Cross-training for Churches, Apr. 13
42 They devoted themselves to the apostles' teaching and to the fellowship, to the breaking of bread and to prayer. 43 Everyone was filled with awe, and many wonders and miraculous signs were done by the apostles. 44 All the believers were together and had everything in common. 45 Selling their possessions and goods, they gave to anyone as he had need. 46 Every day they continued to meet together in the temple courts. They broke bread in their homes and ate together with glad and sincere hearts, 47 praising God and enjoying the favor of all the people. And the Lord added to their number daily those who were being saved. NIV
"Cross-training for Churches," Acts 2:42-47, April 13, 2008
Explosive, dramatic events occur throughout Acts, chapter two - tongues of fire, gusts of wind, astounding displays of language and discernment, Peter's dramatic testimony, and the conversion of thousands. These spectacular events almost leave us breathless: where there had been a handful of hesitant believers before Pentecost, there is suddenly a whole new community of enthusiastic, dedicated witnesses to the reality of Christ's resurrection.
Luke takes care to end his description of the miracles of Pentecost by detailing the greatest, yet quietest, miracle of all. Instead of blazing up then dying out, those individuals who experience the Pentecostal touch of the Holy Spirit are able to come together and quickly form a community of faith.
Verse 42 encapsulates everything that Luke wants to illustrate this infant church.Hedescribes four specific activities, that together, create this body of believers: teaching, fellowship, the breaking of bread and prayers. In fact, it might be helpful to think of the early church as the first intentional attempt at spiritual "cross-training."
Cross-training is the concept that gets gymnasts lifting weights, football players taking ballet and skiers skating down highways. Professional coaches have long used the principles of cross-training - but it has only recently grown in popularity among casual athletes, largely because sneaker manufacturers discovered this untapped market for a new line of expensive footwear - "cross-trainers."
The early church was practicing spiritual cross-training from its inception. For the benefit of all, present and future generations alike, there was the commitment to teaching. For the benefit of each other, there were the constantly flexed arms of fellowship. For the benefit of bonding the body and spirit, there was the tradition of breaking bread together. For the benefit of strengthening separate souls within a communal family environment, there was prayer.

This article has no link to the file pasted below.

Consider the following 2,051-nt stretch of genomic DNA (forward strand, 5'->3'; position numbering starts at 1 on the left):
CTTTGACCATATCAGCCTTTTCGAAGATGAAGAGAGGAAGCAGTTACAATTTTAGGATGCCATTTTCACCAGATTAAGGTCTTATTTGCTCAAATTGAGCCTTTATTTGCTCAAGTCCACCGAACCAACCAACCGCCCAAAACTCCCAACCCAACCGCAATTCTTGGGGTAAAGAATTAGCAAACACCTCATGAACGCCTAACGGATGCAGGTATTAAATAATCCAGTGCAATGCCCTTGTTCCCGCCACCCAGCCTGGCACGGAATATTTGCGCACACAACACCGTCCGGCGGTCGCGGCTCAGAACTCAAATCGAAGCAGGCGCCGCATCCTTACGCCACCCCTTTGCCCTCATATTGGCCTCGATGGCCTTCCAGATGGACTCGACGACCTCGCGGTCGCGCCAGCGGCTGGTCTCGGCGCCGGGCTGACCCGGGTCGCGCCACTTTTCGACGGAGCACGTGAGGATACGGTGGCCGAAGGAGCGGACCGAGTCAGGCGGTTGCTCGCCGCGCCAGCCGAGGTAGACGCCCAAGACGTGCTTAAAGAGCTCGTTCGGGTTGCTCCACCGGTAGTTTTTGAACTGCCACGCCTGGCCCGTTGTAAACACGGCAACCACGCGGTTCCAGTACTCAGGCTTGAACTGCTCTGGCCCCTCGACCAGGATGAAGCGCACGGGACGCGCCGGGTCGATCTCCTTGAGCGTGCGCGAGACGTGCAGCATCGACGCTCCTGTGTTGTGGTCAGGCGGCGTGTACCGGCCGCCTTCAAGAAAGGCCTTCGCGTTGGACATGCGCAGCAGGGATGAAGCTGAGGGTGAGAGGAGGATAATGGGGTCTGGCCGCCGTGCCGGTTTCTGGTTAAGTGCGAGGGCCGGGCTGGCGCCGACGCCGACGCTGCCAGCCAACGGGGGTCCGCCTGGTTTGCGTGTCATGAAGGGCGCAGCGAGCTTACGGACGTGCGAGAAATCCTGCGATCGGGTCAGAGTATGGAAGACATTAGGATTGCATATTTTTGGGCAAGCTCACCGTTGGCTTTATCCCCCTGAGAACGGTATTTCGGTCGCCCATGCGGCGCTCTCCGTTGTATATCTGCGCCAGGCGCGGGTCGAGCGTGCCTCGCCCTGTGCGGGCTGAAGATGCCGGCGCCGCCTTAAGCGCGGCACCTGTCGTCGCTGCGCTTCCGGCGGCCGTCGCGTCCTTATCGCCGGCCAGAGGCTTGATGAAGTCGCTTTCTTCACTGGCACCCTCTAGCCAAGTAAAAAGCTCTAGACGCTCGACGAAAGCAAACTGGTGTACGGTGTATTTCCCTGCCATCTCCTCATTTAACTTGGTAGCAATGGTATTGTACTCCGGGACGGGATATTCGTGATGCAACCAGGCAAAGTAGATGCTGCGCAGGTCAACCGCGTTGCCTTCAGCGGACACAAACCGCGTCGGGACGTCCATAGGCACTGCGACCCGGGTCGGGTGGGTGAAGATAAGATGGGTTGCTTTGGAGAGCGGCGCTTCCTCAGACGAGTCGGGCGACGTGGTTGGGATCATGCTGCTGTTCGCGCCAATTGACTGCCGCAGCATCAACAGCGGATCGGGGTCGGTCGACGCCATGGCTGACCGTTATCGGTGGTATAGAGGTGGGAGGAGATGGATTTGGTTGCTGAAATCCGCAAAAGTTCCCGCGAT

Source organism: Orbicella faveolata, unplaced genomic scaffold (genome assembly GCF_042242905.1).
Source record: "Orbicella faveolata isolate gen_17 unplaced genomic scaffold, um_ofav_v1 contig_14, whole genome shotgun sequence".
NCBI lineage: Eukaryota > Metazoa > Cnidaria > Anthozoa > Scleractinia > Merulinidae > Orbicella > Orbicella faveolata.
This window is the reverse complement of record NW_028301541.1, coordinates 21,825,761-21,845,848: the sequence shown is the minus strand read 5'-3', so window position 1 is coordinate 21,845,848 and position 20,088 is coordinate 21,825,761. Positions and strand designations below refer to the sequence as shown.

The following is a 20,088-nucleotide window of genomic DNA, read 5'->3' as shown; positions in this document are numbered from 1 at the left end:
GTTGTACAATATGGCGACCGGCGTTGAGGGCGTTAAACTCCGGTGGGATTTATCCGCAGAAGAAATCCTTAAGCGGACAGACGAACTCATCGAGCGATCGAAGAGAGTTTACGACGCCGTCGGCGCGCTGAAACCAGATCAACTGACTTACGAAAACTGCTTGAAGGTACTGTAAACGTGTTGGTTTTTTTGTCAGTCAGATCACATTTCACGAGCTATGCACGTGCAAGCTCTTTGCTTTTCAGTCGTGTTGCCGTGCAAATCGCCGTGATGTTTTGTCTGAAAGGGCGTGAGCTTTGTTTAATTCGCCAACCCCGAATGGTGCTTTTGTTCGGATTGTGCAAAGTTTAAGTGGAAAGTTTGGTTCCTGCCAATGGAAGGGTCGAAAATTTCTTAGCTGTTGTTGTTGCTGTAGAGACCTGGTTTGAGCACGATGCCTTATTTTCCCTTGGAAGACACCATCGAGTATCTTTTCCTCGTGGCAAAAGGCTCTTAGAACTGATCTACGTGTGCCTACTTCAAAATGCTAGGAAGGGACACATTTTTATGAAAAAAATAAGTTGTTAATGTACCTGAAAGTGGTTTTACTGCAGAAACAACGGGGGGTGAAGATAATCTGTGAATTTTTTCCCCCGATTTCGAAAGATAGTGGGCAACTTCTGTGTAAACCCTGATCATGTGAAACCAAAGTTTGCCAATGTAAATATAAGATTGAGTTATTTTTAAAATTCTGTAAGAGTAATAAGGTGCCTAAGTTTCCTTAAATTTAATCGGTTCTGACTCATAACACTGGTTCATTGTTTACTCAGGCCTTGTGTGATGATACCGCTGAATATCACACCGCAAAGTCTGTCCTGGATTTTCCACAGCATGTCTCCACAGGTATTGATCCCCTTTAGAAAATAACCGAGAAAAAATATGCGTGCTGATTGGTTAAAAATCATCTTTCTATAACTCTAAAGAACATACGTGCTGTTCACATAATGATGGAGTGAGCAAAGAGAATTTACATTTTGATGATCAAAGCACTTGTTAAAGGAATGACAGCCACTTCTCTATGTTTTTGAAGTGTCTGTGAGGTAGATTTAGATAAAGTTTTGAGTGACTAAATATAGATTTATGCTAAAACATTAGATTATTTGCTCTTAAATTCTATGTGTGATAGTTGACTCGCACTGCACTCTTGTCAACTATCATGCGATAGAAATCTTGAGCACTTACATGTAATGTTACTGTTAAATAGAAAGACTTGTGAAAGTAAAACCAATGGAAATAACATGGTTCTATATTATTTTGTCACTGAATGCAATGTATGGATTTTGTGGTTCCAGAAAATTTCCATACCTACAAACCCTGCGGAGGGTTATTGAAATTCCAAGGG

This vigorous workout did for the early church what arduous cross-training is supposed to do for athletes - get them off to a running start with explosive power. With energy and endurance these new Christians (built a reputation for the church as a community) so spiritually fit that today we still look at it with wistful amazement.
Are the marks of the earliest Christian communities still discernible in our church? Does there remain a commitment to a vital witnessing made possible through biblical teaching, koinonia fellowship, sacramental bread-breaking and sincere prayer? Is our congregation cross-training for effective Christian witness?
1. The first form of cross-training for the church was the commitment to teaching: Didache. While the uninitiated multitudes heard much preaching from the apostles, a slightly different message is presented to those who have already experienced and confessed the power of Christ's Spirit. Before the faithful community, the apostles engage in teaching (didache). While this teaching undoubtedly relies heavily on the continued proclamation of the gospel, it also gives something more.
The apostle's task is to take a community that had witnessed the power of Pentecost and help it understand what that experience demands of the church. The apostles seek to answer the question of where the church must go next. The apostles' teaching, and their listeners' devotion' allows faith to remain ablaze, but controlled, so that others may see it, approach it, be warmed, and hopefully ignited by it.
The second form of cross-training was the constantly flexed arms of fellowship, koinonia, which was for the benefit of each other. This is the church's ability to incarnate the command to "love one another." As Acts implies this kind of love is unique within the Christian community. It is "the love which the Father showed in sending the Son, the love which the Son showed in laying down his life" (Charles H. Dodd, The Interpretation of the Fourth Gospel [Cambridge: Cambridge University Press, 1953],405).
2. Koinonia: Earlier in chapter 2, Luke took pains to establish just how diverse this group actually was (2:5 Now there were staying in Jerusalem God-fearing Jews from every nation under heaven.) Yet they now find themselves able to form an enduring, cohesive community.
It is the ongoing acceptance and celebration of this koinonia fellowship that makes it possible for them to continue to experience "wonders and signs" (v.43) instead of dissolving into a bickering band of complainers and critics.